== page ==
Displays bright green pointed leaves and smooth silver-grey bark. Often confused with the beech tree the hornbeam makes a lovely native bonsai. The Hornbeam responds well to pruning and buds back very easily. Trunk and branches start to show great character from an early age. A hardy bonsai and very easy to grow.

Sweet Chestnut (Castanea sativa)
With lovely long slender leaves with saw like edges the sweet chestnut makes a powerful and yet graceful bonsai. The trunk thickens nicely as do the main branches and roots. The canopy is free and open which allows for space around the trunk. Very hardy and easy to care for.

Horse Chestnut (Aesculus hippocastanum)
The horse chestnut displays spectacular flowers and spiky fruits containing shiny conkers on mature trees. The large hand-like leaves reduce gradually over time forming a well proportioned bonsai. The horse chestnut is not one of the easiest trees to train as it is difficult to maintain proportion. But with the right pruning it can make a handsome bonsai. Very hardy.

White Willow (Salix alba)
The white willow is a shapely tree, with a stout trunk and small silvery leaves and slender twigs with grey/white buds. White willows are native to Britain and flourish in damp soils. Easy to care for. Hardy.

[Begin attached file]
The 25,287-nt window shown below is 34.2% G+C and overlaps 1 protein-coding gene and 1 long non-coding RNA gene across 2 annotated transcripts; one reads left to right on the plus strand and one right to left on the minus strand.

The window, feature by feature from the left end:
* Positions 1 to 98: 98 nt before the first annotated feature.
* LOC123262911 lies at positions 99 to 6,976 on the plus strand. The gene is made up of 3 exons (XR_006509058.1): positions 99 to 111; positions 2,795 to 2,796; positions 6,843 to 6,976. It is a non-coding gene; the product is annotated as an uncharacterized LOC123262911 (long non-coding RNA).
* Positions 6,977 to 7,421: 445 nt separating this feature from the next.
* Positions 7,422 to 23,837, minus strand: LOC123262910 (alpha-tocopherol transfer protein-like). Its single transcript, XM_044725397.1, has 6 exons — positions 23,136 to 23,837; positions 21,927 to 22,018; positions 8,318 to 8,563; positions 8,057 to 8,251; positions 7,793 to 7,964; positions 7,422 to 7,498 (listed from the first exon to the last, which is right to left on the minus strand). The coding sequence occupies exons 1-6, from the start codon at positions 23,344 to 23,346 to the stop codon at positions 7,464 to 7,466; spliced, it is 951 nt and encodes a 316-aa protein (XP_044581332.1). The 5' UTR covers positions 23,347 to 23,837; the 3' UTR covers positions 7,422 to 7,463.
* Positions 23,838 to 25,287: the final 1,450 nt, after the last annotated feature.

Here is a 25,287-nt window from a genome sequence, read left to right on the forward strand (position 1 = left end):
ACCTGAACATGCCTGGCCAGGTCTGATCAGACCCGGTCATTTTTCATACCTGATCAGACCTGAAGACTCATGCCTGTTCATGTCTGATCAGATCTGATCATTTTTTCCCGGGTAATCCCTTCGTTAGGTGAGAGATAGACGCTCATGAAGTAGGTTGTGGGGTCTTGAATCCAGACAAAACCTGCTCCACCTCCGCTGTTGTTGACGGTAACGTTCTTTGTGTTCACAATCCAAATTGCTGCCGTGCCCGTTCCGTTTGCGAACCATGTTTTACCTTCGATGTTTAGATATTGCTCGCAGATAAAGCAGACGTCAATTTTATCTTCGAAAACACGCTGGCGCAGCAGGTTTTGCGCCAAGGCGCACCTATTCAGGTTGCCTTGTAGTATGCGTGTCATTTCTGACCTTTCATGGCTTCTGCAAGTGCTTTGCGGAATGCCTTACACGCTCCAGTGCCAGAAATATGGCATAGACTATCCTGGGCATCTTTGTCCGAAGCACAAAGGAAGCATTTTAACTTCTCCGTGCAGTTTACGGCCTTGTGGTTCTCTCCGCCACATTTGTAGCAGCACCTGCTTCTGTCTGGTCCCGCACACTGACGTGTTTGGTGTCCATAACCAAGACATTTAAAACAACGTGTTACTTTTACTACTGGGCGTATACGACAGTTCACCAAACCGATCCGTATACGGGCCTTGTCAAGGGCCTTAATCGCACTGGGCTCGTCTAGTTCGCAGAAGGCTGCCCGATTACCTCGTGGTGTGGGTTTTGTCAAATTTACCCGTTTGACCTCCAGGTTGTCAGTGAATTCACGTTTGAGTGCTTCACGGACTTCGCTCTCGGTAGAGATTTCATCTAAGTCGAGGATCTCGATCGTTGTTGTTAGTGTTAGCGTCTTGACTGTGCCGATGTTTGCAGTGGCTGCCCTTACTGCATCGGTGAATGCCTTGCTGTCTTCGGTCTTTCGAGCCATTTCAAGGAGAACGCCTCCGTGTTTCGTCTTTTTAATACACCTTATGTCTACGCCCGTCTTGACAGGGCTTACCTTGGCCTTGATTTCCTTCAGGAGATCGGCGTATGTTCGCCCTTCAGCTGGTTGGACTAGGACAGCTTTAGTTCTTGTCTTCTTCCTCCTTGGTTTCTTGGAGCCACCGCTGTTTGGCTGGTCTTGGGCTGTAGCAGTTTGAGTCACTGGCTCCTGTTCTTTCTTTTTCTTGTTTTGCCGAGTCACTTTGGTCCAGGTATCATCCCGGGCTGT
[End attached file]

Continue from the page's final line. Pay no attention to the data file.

Trident Maple (Acer buergerianum)
Highly under-rated bonsai. The autumn foliage can be fantastic, incorporating wonderful shades of orange/yellow and russet tones. Less susceptible to leaf scorch than other Japanese maples. Great character throughout with beautiful lightly grained bark. When pruning please allow 1-2cm for die back and do not use wire to style your maple as the bark is very delicate and scars easily. Trident maples are easy to care for and grow fairly fast. Hardy.

Fig (Ficus retusa)
The fig has dark green glossy leaves and is unusual in that it will tolerate lower light levels. The fig makes a fantastic indoor bonsai and should be protected from the frost. It buds back very quickly after pruning and has an immense amount of character in the truck and aerial root system. A very powerful bonsai, fun and easy to care for. It is also less susceptible to pest attack. Protect from cold (min 10oC).

Chinese Juniper (Juniperus chinensis)
A bonsai favourite. This wonderful evergreen bonsai has it all - naturally small foliage, incredible character throughout the trunk and branches, it's evergreen and has beautiful flaky bark. The juvenile foliage of the juniper is spiky but as it matures soft 'pads' of foliage are formed. The juniper responds very well to training by pruning and wiring. Please be careful to check the wire weekly to prevent scaring. Junipers will tolerate a very sunny position and like to be kept on the dry side, in a free draining soil. Very hardy.